Bob Dylan has admitted he cannot take people seriously when they compare him to Frank Sinatra.
The singer's 36th studio album 'Shadows in the Night' features a number of tracks associated with Sinatra, such as 'That Lucky Old Sun', but Dylan insists that the music icon is beyond compare.
Speaking to the American Association of Retired Persons magazine, he replied when asked whether he's taking a risk making records previously sung by Sinatra: "There's nothing risky about making records.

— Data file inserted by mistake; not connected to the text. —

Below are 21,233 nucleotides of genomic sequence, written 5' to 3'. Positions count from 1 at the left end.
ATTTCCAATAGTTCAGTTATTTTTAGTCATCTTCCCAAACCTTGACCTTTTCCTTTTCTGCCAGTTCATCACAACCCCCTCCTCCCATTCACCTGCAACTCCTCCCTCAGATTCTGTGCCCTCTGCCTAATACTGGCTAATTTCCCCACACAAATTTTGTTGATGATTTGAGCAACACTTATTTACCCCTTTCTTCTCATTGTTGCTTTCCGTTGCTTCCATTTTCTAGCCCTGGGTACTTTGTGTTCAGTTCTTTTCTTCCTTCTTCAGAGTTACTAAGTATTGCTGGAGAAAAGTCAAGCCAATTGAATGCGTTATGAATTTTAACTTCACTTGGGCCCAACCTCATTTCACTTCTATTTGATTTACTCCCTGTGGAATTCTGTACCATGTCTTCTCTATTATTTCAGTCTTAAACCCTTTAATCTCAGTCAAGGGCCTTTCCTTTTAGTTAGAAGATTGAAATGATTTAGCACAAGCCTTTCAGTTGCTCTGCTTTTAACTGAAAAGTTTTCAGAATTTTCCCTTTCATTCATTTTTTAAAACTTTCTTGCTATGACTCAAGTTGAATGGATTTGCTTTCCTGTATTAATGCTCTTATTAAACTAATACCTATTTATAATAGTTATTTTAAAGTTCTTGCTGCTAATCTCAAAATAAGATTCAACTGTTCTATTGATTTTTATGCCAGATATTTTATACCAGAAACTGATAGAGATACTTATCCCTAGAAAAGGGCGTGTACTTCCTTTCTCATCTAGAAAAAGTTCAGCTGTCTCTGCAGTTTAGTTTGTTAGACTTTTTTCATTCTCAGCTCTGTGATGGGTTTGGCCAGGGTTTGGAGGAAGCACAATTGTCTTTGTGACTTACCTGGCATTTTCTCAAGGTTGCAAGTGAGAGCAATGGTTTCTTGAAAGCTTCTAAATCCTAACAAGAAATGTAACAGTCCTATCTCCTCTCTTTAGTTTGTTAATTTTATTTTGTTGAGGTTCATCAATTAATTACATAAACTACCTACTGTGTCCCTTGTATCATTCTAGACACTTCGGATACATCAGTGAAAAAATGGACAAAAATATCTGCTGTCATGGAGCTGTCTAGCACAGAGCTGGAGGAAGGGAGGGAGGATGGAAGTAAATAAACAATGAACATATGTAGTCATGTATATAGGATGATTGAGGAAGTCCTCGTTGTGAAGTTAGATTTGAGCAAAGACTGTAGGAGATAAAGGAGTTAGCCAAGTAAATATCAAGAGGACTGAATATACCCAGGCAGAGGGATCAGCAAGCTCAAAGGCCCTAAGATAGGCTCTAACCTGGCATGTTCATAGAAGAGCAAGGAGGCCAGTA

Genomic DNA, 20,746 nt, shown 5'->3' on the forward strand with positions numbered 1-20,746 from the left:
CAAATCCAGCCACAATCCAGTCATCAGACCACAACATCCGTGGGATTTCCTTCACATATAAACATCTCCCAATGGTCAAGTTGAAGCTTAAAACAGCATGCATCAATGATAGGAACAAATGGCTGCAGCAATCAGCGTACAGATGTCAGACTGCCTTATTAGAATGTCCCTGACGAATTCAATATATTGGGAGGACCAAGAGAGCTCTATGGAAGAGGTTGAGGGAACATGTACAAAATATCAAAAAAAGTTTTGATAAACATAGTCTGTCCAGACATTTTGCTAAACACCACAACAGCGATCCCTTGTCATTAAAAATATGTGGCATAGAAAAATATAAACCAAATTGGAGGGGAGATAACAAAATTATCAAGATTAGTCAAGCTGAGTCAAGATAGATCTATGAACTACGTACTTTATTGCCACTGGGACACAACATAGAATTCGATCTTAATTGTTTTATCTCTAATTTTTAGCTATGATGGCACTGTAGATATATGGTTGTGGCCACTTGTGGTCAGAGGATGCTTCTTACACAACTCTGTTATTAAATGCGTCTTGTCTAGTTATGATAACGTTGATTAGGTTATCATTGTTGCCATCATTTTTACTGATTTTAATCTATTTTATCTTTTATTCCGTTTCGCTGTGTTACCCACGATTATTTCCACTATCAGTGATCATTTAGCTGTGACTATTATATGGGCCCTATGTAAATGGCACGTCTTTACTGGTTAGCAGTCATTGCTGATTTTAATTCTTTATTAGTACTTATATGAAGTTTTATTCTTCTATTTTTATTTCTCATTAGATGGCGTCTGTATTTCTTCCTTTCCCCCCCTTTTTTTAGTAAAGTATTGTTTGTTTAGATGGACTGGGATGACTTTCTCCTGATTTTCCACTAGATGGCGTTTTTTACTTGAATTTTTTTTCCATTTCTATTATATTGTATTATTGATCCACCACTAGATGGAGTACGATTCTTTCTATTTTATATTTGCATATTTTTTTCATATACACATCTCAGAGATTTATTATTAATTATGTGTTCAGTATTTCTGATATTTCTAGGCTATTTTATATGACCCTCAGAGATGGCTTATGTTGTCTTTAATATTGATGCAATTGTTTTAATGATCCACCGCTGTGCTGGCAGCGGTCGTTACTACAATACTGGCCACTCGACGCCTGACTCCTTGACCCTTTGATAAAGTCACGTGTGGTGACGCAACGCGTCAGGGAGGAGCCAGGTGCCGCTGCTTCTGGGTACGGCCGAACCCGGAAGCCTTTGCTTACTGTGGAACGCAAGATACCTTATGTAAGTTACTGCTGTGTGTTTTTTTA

"Comparing me with Frank Sinatra? You must be joking. To be mentioned in the same breath as him must be some sort of high compliment.
"Nobody touches him. Not me or anyone else."
He goes on to confess that the new LP is "out of step with the current media culture" but dismissed it as being "corny".
"These songs, take 'em or leave 'em, if nothing else, are songs of great virtue. That's what they are.
"If they sound trite and corny to somebody, well so much for that.
"But people's lives today are filled on so many levels with vice and the trappings of it. Ambition, greed and selfishness all have to do with vice.
"We see the destruction of human life and the mockery of it, everywhere we look. These songs are anything but that. Romance never does go out of fashion.
"It's radical. Maybe it's out of step with the current media culture."